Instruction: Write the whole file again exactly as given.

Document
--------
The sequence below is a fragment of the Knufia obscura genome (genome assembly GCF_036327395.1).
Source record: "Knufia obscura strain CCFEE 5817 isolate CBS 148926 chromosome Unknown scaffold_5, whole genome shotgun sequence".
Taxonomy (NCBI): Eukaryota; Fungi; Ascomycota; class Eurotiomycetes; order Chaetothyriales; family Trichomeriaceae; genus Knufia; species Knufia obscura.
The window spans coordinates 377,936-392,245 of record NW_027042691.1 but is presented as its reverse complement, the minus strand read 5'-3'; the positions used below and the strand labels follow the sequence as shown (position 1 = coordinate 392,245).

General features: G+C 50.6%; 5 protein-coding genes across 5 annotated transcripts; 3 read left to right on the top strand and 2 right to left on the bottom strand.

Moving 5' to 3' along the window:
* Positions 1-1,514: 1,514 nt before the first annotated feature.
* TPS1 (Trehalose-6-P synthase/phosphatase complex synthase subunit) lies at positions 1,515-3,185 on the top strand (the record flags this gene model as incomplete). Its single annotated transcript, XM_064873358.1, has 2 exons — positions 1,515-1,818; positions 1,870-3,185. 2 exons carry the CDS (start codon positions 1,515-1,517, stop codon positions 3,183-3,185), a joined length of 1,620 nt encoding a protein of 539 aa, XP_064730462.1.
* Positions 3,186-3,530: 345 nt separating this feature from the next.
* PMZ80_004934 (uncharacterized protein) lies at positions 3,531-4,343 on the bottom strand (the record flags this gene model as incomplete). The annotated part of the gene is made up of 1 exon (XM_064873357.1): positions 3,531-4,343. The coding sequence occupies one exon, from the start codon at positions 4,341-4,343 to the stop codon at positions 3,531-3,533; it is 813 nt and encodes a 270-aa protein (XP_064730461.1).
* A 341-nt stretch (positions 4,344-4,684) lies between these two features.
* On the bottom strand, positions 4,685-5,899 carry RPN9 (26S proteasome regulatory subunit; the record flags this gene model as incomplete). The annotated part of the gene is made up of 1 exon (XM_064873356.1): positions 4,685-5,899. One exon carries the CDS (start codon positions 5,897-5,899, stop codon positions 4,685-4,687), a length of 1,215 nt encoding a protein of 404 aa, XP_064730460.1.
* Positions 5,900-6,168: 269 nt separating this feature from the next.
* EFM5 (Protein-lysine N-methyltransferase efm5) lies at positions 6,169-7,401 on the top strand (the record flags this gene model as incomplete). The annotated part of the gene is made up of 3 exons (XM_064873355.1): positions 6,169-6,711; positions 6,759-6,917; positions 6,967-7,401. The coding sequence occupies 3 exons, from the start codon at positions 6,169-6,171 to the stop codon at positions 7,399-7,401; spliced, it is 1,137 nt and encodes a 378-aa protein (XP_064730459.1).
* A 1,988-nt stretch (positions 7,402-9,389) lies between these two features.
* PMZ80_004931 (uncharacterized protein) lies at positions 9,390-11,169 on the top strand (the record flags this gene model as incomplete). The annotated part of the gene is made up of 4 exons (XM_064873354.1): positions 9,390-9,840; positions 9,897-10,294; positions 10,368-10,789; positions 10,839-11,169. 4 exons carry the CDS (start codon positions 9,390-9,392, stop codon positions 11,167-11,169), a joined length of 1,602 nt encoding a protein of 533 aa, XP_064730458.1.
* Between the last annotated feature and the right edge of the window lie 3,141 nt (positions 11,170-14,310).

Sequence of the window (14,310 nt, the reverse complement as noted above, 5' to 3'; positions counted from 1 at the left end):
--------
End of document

The sequence below is a fragment of the Knufia obscura genome (genome assembly GCF_036327395.1).
Source record: "Knufia obscura strain CCFEE 5817 isolate CBS 148926 chromosome Unknown scaffold_5, whole genome shotgun sequence".
Taxonomy (NCBI): Eukaryota; Fungi; Ascomycota; class Eurotiomycetes; order Chaetothyriales; family Trichomeriaceae; genus Knufia; species Knufia obscura.
The window spans coordinates 377,936-392,245 of record NW_027042691.1 but is presented as its reverse complement, the minus strand read 5'-3'; the positions used below and the strand labels follow the sequence as shown (position 1 = coordinate 392,245).

General features: G+C 50.6%; 5 protein-coding genes across 5 annotated transcripts; 3 read left to right on the top strand and 2 right to left on the bottom strand.

Moving 5' to 3' along the window:
* Positions 1-1,514: 1,514 nt before the first annotated feature.
* TPS1 (Trehalose-6-P synthase/phosphatase complex synthase subunit) lies at positions 1,515-3,185 on the top strand (the record flags this gene model as incomplete). Its single annotated transcript, XM_064873358.1, has 2 exons — positions 1,515-1,818; positions 1,870-3,185. 2 exons carry the CDS (start codon positions 1,515-1,517, stop codon positions 3,183-3,185), a joined length of 1,620 nt encoding a protein of 539 aa, XP_064730462.1.
* Positions 3,186-3,530: 345 nt separating this feature from the next.
* PMZ80_004934 (uncharacterized protein) lies at positions 3,531-4,343 on the bottom strand (the record flags this gene model as incomplete). The annotated part of the gene is made up of 1 exon (XM_064873357.1): positions 3,531-4,343. The coding sequence occupies one exon, from the start codon at positions 4,341-4,343 to the stop codon at positions 3,531-3,533; it is 813 nt and encodes a 270-aa protein (XP_064730461.1).
* A 341-nt stretch (positions 4,344-4,684) lies between these two features.
* On the bottom strand, positions 4,685-5,899 carry RPN9 (26S proteasome regulatory subunit; the record flags this gene model as incomplete). The annotated part of the gene is made up of 1 exon (XM_064873356.1): positions 4,685-5,899. One exon carries the CDS (start codon positions 5,897-5,899, stop codon positions 4,685-4,687), a length of 1,215 nt encoding a protein of 404 aa, XP_064730460.1.
* Positions 5,900-6,168: 269 nt separating this feature from the next.
* EFM5 (Protein-lysine N-methyltransferase efm5) lies at positions 6,169-7,401 on the top strand (the record flags this gene model as incomplete). The annotated part of the gene is made up of 3 exons (XM_064873355.1): positions 6,169-6,711; positions 6,759-6,917; positions 6,967-7,401. The coding sequence occupies 3 exons, from the start codon at positions 6,169-6,171 to the stop codon at positions 7,399-7,401; spliced, it is 1,137 nt and encodes a 378-aa protein (XP_064730459.1).
* A 1,988-nt stretch (positions 7,402-9,389) lies between these two features.
* PMZ80_004931 (uncharacterized protein) lies at positions 9,390-11,169 on the top strand (the record flags this gene model as incomplete). The annotated part of the gene is made up of 4 exons (XM_064873354.1): positions 9,390-9,840; positions 9,897-10,294; positions 10,368-10,789; positions 10,839-11,169. 4 exons carry the CDS (start codon positions 9,390-9,392, stop codon positions 11,167-11,169), a joined length of 1,602 nt encoding a protein of 533 aa, XP_064730458.1.
* Between the last annotated feature and the right edge of the window lie 3,141 nt (positions 11,170-14,310).

Sequence of the window (14,310 nt, the reverse complement as noted above, 5' to 3'; positions counted from 1 at the left end):